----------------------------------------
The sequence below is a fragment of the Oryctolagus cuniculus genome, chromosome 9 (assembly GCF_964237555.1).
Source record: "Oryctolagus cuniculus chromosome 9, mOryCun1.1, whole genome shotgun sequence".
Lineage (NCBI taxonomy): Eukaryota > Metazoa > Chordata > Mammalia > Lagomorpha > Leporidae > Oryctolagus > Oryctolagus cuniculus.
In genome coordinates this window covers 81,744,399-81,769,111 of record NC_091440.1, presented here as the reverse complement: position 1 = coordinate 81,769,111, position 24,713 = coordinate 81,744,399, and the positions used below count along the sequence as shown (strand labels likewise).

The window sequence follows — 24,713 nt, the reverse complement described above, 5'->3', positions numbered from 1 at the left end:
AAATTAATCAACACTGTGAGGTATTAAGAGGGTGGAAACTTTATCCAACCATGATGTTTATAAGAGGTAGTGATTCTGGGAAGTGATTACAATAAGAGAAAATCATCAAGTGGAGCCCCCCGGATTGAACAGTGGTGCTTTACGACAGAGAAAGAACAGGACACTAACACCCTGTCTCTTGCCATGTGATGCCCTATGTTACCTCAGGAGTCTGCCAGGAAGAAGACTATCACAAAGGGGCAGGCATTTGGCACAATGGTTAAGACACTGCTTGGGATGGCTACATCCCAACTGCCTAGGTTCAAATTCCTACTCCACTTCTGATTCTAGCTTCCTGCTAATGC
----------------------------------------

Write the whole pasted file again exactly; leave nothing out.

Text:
The sequence below is a fragment of the Oryctolagus cuniculus genome, chromosome 9 (assembly GCF_964237555.1).
Source record: "Oryctolagus cuniculus chromosome 9, mOryCun1.1, whole genome shotgun sequence".
Lineage (NCBI taxonomy): Eukaryota > Metazoa > Chordata > Mammalia > Lagomorpha > Leporidae > Oryctolagus > Oryctolagus cuniculus.
In genome coordinates this window covers 81,744,399-81,769,111 of record NC_091440.1, presented here as the reverse complement: position 1 = coordinate 81,769,111, position 24,713 = coordinate 81,744,399, and the positions used below count along the sequence as shown (strand labels likewise).

The window sequence follows — 24,713 nt, the reverse complement described above, 5'->3', positions numbered from 1 at the left end:
AAATTAATCAACACTGTGAGGTATTAAGAGGGTGGAAACTTTATCCAACCATGATGTTTATAAGAGGTAGTGATTCTGGGAAGTGATTACAATAAGAGAAAATCATCAAGTGGAGCCCCCCGGATTGAACAGTGGTGCTTTACGACAGAGAAAGAACAGGACACTAACACCCTGTCTCTTGCCATGTGATGCCCTATGTTACCTCAGGAGTCTGCCAGGAAGAAGACTATCACAAAGGGGCAGGCATTTGGCACAATGGTTAAGACACTGCTTGGGATGGCTACATCCCAACTGCCTAGGTTCAAATTCCTACTCCACTTCTGATTCTAGCTTCCTGCTAATGC